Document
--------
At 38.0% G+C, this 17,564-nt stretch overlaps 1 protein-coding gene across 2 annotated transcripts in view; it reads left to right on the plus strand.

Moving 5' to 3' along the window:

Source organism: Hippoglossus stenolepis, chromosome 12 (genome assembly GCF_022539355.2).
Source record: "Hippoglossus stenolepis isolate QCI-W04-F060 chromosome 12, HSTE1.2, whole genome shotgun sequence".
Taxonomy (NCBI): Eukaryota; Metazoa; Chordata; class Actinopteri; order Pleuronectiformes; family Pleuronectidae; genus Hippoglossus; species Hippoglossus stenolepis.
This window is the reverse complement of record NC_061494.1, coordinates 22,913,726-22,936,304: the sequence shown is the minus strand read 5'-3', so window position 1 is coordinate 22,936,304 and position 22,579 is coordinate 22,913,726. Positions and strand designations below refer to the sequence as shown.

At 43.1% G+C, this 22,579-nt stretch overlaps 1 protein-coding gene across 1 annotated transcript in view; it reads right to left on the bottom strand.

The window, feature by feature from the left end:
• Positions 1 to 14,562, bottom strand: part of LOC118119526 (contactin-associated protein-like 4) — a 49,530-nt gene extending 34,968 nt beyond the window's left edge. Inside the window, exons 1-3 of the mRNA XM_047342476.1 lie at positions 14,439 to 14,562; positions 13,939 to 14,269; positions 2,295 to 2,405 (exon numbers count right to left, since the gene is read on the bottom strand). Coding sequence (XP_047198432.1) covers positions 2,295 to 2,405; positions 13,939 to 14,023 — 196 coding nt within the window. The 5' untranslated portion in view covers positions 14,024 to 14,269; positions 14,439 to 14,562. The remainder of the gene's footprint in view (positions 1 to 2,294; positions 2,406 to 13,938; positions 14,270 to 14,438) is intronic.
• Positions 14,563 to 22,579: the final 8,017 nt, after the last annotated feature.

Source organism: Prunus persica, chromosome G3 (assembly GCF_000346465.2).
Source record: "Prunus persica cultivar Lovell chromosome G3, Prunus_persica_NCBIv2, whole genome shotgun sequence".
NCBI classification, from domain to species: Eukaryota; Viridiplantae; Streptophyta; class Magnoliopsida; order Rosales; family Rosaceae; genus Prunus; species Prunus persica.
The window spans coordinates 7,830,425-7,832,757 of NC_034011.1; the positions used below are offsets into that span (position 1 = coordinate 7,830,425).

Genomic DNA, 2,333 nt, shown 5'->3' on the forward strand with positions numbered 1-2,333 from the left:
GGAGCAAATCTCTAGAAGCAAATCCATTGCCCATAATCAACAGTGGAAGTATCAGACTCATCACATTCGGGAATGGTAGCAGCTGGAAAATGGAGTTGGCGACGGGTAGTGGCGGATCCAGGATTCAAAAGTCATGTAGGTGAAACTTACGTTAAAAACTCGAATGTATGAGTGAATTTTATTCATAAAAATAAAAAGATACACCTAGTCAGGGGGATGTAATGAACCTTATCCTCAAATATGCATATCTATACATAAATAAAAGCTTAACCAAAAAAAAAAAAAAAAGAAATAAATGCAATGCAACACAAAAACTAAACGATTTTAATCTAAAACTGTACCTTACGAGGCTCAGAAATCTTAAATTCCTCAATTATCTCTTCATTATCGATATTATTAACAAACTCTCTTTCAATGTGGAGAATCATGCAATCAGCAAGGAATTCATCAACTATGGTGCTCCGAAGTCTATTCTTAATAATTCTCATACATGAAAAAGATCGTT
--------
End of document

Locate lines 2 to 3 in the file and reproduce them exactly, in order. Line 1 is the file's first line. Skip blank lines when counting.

Moving 5' to 3' along the window:

Source organism: Hippoglossus stenolepis, chromosome 12 (genome assembly GCF_022539355.2).